2. Countering White Nationalism: PJALS collaborated with more than 50 organizations to anticipate and prevent white nationalist escalation in the volatile period prior to the election and through inauguration. This effort included a joint organizational letter to elected officials with key demands, a video call to action from PJALS Steering Committee and staff (and grandkids), generating hundreds of emails supporting those demands, meetings with members of Spokane City Council as well as the Mayor and Chief of Police, a unanimous city council resolution in support of our demands, public education about far right groups and how to share complete and accurate information about sightings of them, a “rumor control and community alert” network, and a city ordinance prohibiting paramilitary “militia” patrols. Through this new and ongoing collaboration, we have strengthened relationships and are better equipped to respond to ongoing escalations and hate incidents from white nationalist and alt-right extremist groups. Current work includes collaborative “power-mapping” to deepen shared understanding of key players and enablers, to inform organizing.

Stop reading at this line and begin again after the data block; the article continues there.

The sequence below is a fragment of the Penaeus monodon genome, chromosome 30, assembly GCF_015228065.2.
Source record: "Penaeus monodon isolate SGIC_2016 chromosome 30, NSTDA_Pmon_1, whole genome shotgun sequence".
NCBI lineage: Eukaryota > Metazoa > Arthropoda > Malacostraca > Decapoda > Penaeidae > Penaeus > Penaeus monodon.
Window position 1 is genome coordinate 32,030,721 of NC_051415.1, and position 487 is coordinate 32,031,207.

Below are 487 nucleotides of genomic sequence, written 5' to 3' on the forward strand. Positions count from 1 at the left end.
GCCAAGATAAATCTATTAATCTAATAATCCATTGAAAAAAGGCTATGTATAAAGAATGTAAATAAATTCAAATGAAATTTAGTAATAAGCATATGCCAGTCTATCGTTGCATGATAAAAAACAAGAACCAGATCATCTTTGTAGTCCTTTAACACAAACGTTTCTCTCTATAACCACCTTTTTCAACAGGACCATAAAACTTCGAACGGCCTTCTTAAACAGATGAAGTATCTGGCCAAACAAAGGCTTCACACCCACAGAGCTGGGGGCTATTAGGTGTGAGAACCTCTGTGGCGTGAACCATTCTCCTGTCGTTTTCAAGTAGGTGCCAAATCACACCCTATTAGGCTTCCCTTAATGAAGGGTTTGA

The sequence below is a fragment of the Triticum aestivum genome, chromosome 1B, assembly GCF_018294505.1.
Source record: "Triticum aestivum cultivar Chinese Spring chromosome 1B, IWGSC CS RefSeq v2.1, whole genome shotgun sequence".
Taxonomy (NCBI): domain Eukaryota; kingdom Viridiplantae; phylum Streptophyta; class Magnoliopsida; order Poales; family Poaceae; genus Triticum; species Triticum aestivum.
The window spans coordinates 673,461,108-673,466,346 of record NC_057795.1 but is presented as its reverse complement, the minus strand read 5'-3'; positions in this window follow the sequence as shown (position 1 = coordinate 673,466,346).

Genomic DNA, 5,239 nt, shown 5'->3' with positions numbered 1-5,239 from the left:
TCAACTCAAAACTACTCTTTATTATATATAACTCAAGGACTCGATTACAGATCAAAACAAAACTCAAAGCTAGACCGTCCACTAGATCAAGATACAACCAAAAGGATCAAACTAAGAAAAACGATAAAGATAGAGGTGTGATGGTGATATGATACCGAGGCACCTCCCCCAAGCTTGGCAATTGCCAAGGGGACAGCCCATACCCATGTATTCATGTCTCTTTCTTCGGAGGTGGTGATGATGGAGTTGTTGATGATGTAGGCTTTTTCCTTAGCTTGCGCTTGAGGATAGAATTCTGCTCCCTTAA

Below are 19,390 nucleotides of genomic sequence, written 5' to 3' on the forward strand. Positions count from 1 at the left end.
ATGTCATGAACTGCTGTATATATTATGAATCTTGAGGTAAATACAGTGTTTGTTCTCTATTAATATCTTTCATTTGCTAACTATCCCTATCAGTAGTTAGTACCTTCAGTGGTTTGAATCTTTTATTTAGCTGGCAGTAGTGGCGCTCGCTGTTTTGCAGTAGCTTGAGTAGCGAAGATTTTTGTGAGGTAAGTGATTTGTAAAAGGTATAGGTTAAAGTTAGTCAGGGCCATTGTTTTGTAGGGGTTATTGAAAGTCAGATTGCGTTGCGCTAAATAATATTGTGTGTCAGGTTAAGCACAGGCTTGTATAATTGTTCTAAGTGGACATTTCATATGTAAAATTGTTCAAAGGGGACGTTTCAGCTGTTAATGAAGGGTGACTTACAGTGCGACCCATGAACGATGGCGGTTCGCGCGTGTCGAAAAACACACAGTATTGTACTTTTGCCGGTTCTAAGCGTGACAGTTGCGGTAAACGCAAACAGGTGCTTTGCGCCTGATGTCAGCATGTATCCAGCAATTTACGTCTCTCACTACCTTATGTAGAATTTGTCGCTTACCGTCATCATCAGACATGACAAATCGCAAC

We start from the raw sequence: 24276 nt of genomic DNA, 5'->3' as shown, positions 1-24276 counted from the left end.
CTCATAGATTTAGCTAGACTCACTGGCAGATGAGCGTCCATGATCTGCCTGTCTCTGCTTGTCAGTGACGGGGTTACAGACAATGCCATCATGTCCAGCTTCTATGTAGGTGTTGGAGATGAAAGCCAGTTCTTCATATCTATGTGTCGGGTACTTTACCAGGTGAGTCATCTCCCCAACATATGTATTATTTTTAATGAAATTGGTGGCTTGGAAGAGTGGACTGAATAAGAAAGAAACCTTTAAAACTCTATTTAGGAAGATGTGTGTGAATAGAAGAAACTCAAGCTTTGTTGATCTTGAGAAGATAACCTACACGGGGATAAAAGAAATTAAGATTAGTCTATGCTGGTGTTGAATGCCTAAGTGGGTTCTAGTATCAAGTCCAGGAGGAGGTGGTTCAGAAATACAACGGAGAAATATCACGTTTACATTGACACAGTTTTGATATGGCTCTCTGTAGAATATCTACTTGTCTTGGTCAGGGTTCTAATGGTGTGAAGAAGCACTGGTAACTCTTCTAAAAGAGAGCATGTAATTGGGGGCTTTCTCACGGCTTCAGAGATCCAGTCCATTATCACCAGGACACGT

3. Racial Justice Education for Action: The Showing Up for Racial Justice committee engages members in educational book groups as well as actions in support of BIPOC-led priorities. (PJALS is an affiliate of the national Showing Up for Racial Justice network, which helps advance our work by funneling interested activists to our SURJ committee, sharing templates and how-to guides for Vehicle Processions and Action Hours, and offering resources and frameworks for anti-racist white organizing.) PJALS staff co-facilitate community workshops alongside other partners in multi-racial facilitation teams on “Why Race Matters: History, Systems, and Strategies.” PJALS offers workshops at our annual Action Conference and through ongoing Webinar Wednesdays. Staff and Steering Committee members have begun using race-based caucusing and are in early planning stages to expand participation to engage members.